Gary Schneider : Macphail Woods, Prince Edward Island
Continuing our Series of Atlantic Canada Voices, Mark Bibby Jackson chats with Gary Schneider founder of the Macphail Woods Ecological Forestry Project in Prince Edward Island, Canada.
For you, what is sustainable tourism?
Sustainable tourism should be based on the carrying capacity of a place, looking at everything from how much traffic a trail can withstand before becoming degraded, to how much water can be safely removed from an ecosystem to supply visitors. You would also look at targeting tourists who will purchase sustainably produced products. For example, if we used Canada’s Food Island to support organic growers, or had a nature-based campaign that would encourage visitors to purchase products made from sustainably harvesting our woodlands. Again, to work, it would have to be honest.
What is unique about the forests in Prince Edward Island? Why should travellers visit?
Right now, our forests are quite degraded, but they represent the Acadian forest that has been heavily used for hundreds of years. So the restoration process itself is one that is very interesting. How do you bring a forest back to health? How does that affect our wildlife populations? And fortunately, there are still lovely areas of woodland across the Island – natural areas managed by the province, the Island Nature Trust, the Nature Conservancy of Canada and ourselves. They are still worthy of a visit, both to enjoy the beauty and to learn about forests and forest restoration. And a healthy Acadian forest is truly a beautiful ecosystem.
How did you end up establishing Macphail Woods Ecological Forestry Project?
It started in 1991 really as an effort to avoid having to debate foresters in rooms, and to be able to talk to the public in the woods. It was an incredible decision, looking back on it.
What restoration projects are you involved in at Macphail Woods?
We are working on the Macphail Homestead properties, which include over 200 acres of woodland, carrying out forest restoration and enhancement. We also manage 2,000 acres of Public Forest Land for the province and work on private woodlands as well. We are carrying out research on restoring black ash in the province, and understanding krummholz (those tangly coastal forests). We will be doing more schoolyard plantings this spring and continuing our restoration and educational work with Island watershed groups.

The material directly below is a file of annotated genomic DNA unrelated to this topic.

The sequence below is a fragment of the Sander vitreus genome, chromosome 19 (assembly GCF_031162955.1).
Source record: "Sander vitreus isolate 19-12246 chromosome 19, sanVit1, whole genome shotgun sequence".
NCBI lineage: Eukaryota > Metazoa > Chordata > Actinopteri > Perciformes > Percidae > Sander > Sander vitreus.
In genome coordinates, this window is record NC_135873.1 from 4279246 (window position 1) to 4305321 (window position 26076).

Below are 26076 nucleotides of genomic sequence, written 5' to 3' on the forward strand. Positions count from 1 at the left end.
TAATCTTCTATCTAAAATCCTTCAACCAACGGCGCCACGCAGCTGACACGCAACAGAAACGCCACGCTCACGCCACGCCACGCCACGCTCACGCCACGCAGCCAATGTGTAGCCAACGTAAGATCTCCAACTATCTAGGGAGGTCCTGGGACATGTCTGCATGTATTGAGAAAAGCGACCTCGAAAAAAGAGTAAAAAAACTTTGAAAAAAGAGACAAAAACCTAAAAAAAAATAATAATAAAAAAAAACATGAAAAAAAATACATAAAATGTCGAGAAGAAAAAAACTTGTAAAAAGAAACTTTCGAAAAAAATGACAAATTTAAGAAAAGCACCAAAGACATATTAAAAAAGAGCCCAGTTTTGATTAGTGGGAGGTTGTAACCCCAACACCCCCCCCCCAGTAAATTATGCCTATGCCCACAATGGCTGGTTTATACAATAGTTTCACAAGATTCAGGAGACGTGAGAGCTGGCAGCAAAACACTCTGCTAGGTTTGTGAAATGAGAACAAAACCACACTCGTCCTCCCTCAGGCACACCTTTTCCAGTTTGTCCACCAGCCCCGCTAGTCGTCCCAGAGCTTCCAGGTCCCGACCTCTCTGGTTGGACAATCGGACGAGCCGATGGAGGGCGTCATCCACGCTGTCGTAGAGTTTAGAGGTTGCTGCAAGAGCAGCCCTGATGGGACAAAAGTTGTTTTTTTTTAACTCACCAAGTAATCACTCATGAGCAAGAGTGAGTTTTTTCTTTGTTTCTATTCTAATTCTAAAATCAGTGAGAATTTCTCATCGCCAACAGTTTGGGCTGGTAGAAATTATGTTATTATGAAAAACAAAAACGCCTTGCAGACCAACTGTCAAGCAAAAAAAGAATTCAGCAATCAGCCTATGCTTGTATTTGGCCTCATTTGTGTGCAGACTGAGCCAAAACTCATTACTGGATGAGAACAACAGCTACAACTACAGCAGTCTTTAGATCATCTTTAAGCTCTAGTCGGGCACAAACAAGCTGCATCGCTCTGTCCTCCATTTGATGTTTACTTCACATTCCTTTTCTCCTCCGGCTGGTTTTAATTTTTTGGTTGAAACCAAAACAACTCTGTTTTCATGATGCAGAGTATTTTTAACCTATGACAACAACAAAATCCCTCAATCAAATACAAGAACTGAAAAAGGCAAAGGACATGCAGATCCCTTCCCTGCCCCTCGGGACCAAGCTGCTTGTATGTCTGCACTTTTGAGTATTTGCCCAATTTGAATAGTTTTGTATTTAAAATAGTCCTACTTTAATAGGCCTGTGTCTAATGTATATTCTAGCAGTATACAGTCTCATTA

How do you see your role?
I try to coordinate things so that things get done that need to get done. So we collect seeds and grow rare native plants in our nursery, we do a lot of public talks and walks – everything from Owl Prowls to Birds and Breakfast. I think my role is mainly to help the public fall in love with Island forests, and then they can hopefully take action to help in its conservation and restoration.
Which trails do you recommend for tourists?
We have some nice trails on the Macphail property, but there are lots of other lovely ones. Gairloch Road, Bonshaw Hills, Beck Trail, Devil’s Punchbowl, Winter River and many more. All parts of the Confederation Trail are great for an easy walk. And Parks Canada has some exceptional trails, including the Greenwich Dunelands Trail and the Bubbling Springs Trail.
What role does tourism play in helping your conservation work?